"Pakistan has two reasons to support the so-called mujahideen. First, the
Pakistani military is determined to pay India back for allegedly fomenting
separatism in what was once East Pakistan and in 1971 became Bangladesh. Second,
India dwarfs Pakistan in population, economic strength, and military might. In
1998 India spent about two percent of its $469 billion GDP on defense, including
an active armed force of more than 1.1 million personnel. In the same year,
Pakistan spent about five percent of its $61 billion GDP on defense, yielding an
active armed force only half the size of India's. The U.S. government estimates
that India has 400,000 troops in Indian-held Kashmir -- a force more than
two-thirds as large as Pakistan's entire active army. The Pakistani government
thus supports the irregulars as a relatively cheap way to keep Indian forces
tied down."

The Fianna Fail Government under Jack Lynch had plans to effect a similar
situation. It hoped to fund and train its mujahideen, the right wing Provisional
IRA. In that way the Catholic nationalist jihad  would have proven to be a
relatively cheap device  for influencing the course of events within the 6
counties. This state inspired IRA could be used to influence British policy in
the north. Yet the Irish government, like the Pakistani government, would have
denied all association with  IRA activity.

Clearly Haughey was the principal architect behind this foreign policy
adventure. The arms trial put an end to this policy. The Lynch government hoped,
in this way, to exploit the national question as a means of building up its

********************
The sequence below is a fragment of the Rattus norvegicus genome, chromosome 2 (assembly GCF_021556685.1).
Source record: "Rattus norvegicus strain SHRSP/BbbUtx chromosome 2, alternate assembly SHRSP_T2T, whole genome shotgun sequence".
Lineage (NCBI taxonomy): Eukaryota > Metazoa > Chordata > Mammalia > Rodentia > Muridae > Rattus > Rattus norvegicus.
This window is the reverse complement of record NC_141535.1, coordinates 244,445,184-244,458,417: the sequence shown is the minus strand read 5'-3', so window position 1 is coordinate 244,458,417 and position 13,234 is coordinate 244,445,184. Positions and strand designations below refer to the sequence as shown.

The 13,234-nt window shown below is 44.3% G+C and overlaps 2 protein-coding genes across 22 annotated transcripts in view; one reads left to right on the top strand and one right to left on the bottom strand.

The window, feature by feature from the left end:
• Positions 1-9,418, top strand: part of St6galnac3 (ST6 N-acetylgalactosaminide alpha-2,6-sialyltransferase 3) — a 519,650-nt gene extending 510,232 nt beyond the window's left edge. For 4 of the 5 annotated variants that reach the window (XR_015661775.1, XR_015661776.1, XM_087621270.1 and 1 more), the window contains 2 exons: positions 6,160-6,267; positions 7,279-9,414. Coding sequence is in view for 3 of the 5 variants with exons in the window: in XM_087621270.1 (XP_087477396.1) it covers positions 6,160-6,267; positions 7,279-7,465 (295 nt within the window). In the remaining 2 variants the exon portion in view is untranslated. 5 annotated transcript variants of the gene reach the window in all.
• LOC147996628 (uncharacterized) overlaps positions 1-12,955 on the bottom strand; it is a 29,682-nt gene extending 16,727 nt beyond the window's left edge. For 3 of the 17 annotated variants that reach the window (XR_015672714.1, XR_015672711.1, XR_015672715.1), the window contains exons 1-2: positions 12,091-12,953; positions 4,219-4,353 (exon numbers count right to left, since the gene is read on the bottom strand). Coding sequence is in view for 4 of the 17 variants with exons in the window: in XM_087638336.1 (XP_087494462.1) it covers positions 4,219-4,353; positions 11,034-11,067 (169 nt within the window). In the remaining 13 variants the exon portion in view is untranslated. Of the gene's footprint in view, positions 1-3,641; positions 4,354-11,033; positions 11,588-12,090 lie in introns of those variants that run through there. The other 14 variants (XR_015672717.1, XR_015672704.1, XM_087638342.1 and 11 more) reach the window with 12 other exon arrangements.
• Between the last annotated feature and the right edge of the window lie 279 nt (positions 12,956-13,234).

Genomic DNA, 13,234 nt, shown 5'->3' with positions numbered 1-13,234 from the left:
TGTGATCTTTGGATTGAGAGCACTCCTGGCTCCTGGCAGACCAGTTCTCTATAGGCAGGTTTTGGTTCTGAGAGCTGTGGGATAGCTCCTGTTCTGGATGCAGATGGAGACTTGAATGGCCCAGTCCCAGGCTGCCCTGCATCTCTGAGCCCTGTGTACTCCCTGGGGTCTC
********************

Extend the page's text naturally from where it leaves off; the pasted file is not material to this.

social base thereby guaranteeing its continuation in power. It was also meant as
a counterweight to the growing influential Irish civil rights movement. The
Provo fundamentalists were meant to undermine the growing social base sustaining
the developing civil rights movement which was increasingly radicalising Irish
politics. The Fianna Fail policy was designed to replace the growing
radicalisation of the civil rights movement with conservative nationalism. In
this way it was hoped to polarise the Irish working class into unionist and
nationalist communities and thereby destroy the unifying tendencies of the civil
rights movement.

Had Fianna Fail succeeded in implementing this policy Irihs developments might
have had a much different character today. The failure of this policy led to a
serious weakening of Fianna Fail that saw its ability to form one party
governments much reduced. Its abject failure was ultimately responsible for the
split in Fianna Fail. Clearly had this policy been made effective it would have
been more consistent with Fianna Fail's character. Its failure to successfully
introduce this nationalist policy rendered Fianna Fail no different, in many
ways, to Fine Gael. It was this identity problem that led to sustained tension
within Fianna Fail and its resulting weakened state.

However it is quite likely that if Fianna Fail had controlled the Irish jihad it
might have been faced with somewhat similar problems to the ones that now
bedevil Pakistan. Despite Fianna Fail ineffectiveness the Provo mujahideen did
get off the ground. It did destroy the social base of the civil rights movement
replacing it with provincial nationalism. This growing nationalism led to the
increased polarisation of the nationalist and unionist working class. The only
problem was that Fianna Fail exerted no direct influence over it.

Karl Carlile
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